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Tourette syndrome usually begins during childhood

Tourette syndrome usually begins during childhood
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Tourette syndrome

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What is Tourette syndrome?

Tourette syndrome, or TS, is an inherited neurological disorder that causes people to make involuntary and uncontrollable vocal sounds and movements, called ‘tics’.

Tourette syndrome usually begins between 2 and 21 years of age. There is no cure for TS, but it usually improves as the person gets older and does not shorten life span. Some people find the tics go away as they enter adulthood.

What are the symptoms of Tourette syndrome?

Tourette syndrome symptoms are usually mild, but can sometimes be severe.

One set of symptoms is known as movement tics. People with movement tics can find themselves jerking their head, stretching their neck, stamping their feet, and twisting and bending. Some people may bite themselves or hurt themselves in other ways, or find it necessary to repeatedly touch other people and things.

Another set of symptoms is known as vocal tics. People with vocal tics might clear their throat, cough, sniff, click their tongue, grunt, yelp, bark or shout. Some also swear or repeat certain sounds or phrases.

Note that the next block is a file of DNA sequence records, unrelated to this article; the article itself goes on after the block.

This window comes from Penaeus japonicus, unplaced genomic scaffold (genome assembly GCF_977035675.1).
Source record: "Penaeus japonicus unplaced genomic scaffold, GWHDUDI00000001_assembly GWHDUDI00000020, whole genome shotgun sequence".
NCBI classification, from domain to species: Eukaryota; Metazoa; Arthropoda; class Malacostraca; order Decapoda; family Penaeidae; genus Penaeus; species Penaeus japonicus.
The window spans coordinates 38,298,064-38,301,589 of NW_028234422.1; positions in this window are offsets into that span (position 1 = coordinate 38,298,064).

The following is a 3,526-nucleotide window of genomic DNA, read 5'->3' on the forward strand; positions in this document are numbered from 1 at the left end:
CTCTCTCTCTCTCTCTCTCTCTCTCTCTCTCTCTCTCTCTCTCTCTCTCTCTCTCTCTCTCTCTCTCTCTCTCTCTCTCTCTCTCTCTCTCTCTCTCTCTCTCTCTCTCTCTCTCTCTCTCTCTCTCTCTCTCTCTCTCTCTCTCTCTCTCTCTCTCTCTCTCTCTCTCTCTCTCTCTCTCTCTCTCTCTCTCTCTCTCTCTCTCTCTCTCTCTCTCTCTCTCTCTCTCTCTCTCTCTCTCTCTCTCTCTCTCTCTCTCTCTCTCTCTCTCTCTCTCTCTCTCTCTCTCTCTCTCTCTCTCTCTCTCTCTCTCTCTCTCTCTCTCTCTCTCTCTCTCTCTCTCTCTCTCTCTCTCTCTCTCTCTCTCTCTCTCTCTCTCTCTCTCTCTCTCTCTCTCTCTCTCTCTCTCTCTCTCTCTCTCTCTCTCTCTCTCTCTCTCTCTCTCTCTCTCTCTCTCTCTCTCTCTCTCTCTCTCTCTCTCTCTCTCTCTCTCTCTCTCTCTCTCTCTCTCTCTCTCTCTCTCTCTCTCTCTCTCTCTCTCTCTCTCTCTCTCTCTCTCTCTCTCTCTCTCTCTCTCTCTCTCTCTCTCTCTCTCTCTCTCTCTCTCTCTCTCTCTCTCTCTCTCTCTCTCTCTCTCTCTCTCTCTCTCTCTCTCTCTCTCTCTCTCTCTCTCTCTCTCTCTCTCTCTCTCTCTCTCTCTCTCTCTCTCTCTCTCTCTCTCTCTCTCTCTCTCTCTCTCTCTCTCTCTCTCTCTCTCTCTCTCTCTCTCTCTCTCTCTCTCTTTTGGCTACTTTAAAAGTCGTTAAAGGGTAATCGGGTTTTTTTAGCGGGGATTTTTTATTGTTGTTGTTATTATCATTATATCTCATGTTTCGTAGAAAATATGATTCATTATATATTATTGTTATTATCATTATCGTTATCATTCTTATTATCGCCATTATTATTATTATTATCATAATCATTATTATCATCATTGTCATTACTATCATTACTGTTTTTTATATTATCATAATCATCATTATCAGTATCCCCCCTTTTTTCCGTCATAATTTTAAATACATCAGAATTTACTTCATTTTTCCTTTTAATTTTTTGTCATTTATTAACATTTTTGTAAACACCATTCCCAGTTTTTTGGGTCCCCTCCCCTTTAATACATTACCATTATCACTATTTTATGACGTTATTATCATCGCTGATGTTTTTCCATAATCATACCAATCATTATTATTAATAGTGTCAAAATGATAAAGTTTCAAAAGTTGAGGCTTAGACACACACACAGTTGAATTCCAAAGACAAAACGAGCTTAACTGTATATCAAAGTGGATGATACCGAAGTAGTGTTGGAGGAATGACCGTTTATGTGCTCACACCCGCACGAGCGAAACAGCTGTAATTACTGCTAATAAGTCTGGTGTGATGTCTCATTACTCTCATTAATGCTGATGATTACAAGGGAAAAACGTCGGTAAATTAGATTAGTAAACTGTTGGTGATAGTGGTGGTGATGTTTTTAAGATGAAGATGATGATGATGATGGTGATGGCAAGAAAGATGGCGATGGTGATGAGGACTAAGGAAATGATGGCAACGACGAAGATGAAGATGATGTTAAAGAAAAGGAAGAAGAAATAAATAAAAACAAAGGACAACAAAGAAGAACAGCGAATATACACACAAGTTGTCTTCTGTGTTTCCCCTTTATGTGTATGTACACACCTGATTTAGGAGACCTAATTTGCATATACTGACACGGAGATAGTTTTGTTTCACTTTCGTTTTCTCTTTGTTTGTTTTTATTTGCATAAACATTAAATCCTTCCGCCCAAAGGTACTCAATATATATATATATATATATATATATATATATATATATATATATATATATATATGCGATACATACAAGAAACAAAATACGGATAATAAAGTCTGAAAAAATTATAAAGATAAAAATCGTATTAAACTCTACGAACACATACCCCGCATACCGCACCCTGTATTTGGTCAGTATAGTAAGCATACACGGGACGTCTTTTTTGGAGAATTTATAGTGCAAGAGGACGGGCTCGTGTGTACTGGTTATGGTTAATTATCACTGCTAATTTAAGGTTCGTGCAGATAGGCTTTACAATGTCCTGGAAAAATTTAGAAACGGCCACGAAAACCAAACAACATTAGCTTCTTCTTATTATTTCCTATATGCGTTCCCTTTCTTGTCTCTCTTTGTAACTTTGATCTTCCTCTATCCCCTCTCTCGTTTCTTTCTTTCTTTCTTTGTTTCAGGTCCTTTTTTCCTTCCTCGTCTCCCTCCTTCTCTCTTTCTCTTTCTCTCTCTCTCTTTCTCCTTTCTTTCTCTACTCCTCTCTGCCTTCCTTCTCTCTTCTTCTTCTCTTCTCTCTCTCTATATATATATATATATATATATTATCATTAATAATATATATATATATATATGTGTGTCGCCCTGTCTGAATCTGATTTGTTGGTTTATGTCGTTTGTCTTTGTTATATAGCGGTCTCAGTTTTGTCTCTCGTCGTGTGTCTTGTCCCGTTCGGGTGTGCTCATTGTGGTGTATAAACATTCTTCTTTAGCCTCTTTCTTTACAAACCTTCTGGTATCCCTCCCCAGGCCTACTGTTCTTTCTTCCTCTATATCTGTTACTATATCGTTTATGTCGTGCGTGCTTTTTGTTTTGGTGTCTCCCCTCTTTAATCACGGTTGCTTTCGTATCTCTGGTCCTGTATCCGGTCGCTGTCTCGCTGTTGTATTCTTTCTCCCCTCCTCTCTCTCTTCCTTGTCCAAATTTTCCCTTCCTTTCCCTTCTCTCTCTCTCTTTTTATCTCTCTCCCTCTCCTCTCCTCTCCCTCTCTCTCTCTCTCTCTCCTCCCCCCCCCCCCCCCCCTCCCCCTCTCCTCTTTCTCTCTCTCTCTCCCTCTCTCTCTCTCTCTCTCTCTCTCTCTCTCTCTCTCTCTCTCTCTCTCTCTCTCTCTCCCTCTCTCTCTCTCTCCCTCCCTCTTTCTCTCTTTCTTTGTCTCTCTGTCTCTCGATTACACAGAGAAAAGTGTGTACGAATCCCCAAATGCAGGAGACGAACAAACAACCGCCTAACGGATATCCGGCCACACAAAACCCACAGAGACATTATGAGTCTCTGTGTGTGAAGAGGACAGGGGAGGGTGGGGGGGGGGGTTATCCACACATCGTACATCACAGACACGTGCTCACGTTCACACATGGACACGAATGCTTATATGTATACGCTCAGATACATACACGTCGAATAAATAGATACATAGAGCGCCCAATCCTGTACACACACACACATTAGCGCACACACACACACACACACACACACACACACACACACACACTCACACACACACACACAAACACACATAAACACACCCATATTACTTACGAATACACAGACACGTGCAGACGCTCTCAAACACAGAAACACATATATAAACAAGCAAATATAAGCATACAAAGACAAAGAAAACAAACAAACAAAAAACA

Someone with Tourette syndrome might be able to stop their tics for a short time, but this builds up tension until the tic ‘escapes’.

Tics worsen with stress and improve with relaxation or when the person is absorbed in a particular activity.

Tourette syndrome can be accompanied by other conditions, such as attention deficit hyperactivity disorder (ADHD) and obsessive-compulsive disorder (OCD).

Tourette syndrome doesn’t affect anyone’s intelligence.

How is Tourette syndrome diagnosed?

To diagnose Tourette syndrome, a doctor will talk about the symptoms and rule out that they’re being caused by an illness or by medicine.

Living with Tourette syndrome

Tourette syndrome can cause problems with daily life, including learning, behaviour and sleep problems, anxiety and mood changes.

Treatment for Tourette syndrome uses medicine to reduce particular symptoms, though most people with Tourette syndrome don’t need treatment or medicine. Relaxation techniques can help reduce stress.

Resources and support

You can get support from the Tourette Syndrome Association of Australia. You can also find out more about genetic conditions in general and about genetic counselling.

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Last reviewed: August 2020

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